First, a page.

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Before the early 1800’s, part of the marital process in Sweden was the Morgongåva. This custom dates back to medieval German marital traditions where the man provided a gift to the woman as part of the marriage agreement. The size and amount of the Morgongåva were agreed upon at the time of the engagement. The gift was not paid in cash, but was a cash value associated to their estate. The right to the morgongåva became effective on the morning after the wedding night, hence the name Morgongåva (morgon = morning, gåva = gift.)
The gift was essentially a dowry and compensation for the bride’s commitment to the marriage and household improvement. The wife would receive the morgongåva after the death of her husband. In this light, the morgongåva can be seen as a type of life insurance policy. According to the old Landsrätt the morgongåva could be inherited to the womans heirs, or at least to her surviving children should she die before her husband. According to the old Stadsrätt the morgongåva was conditional upon the woman bearing children to the marriage.
The legal reform of 1734 (often called 1734 Års lag) established the conditions of the morgongåva kingdom wide. After this, if the woman died before the man, the morgongåva was nullified. If the man died first (according to Landsrätt) the widow had right to the morgongåva regardless of bearing children or not. If the widow was under Stadsrätt, and had giftorätt, then she would not have claim on the morgongåva when there were children from the marriage. The 1734 Års lag also had limits to the size of the morgångåva. The widow could not claim more than one third of the stationary residence or land. Nor could she have more than one tenth of the loose property as part of the morgongåva. This protected the inheritance of the deceased man's children. Although the morgongåva had upper limits, there was no lower amount set by law. After a widow had received it, she was obligated to manage her property responsibly. If the widow remarried her property was combined with her new husband's. When the widow died (and having not remarried) her property was passed on to her heirs or children. The practice of creating a morgongåva was in decline by the end of the 1700’s although you might find examples well into the 1800’s.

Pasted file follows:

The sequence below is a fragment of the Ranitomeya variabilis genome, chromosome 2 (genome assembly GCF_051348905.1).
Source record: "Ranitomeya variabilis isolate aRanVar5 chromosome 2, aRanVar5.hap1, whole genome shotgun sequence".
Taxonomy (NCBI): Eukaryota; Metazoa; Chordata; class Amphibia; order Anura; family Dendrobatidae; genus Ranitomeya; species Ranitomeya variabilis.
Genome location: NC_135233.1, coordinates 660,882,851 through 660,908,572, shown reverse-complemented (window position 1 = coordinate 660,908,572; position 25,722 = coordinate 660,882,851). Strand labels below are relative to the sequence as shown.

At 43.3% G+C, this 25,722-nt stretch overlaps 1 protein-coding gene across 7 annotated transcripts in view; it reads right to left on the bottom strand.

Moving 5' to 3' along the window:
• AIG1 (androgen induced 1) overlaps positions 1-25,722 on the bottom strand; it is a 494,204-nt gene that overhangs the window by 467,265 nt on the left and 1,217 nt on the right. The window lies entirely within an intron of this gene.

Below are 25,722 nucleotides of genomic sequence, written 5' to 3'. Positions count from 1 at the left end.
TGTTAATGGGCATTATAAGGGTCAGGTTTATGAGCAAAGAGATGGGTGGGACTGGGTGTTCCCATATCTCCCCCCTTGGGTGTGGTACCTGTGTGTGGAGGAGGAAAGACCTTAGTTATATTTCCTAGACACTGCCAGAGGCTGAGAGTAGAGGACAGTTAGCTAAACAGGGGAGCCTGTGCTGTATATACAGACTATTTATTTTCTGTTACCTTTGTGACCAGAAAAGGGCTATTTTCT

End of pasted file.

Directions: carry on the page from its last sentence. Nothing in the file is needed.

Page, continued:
- You often see the amount of the Morgongåva written in the engagement and marriage records before the early 1800's. For example, 250 lod silver.
- In German called “morgengabe”, Nordisk Familjebok, Uggleupplagan page 1105
- ”Ett vederlag för kvinnans hemgift och arbete för boets förkofran”, Nordisk Familjebok
- ” Lefver hufstrun efter honom; niute efter landsrätt morgongåfvo sin, ehvad the hafva barn fammen, eller ej. Äger huftrun giftorätt efter ftadsrätt; tage ej morgongåvo, ther hon barn efter honom hafver”, Sveriges Rikes Lag År 1734, Giftermåls Balk page 10
Clemensson, Per and Andersson, Kjell. Släktforska steg för steg. Falköping, Natur och Kultur/Fakta, 2005
Gernandt, C.E., Nordisk Familjebok, Halmstad 1904 – 1926
provided by Projekt Runeberg at Projekt Runeberg: Nordisk Familjebok
Rätthistoriskt Bibliotek, Sveriges Rikes Lag Gillad och Antagen på Riksdagen År 1734, Bloms Boktryckeri AB, Lund 1984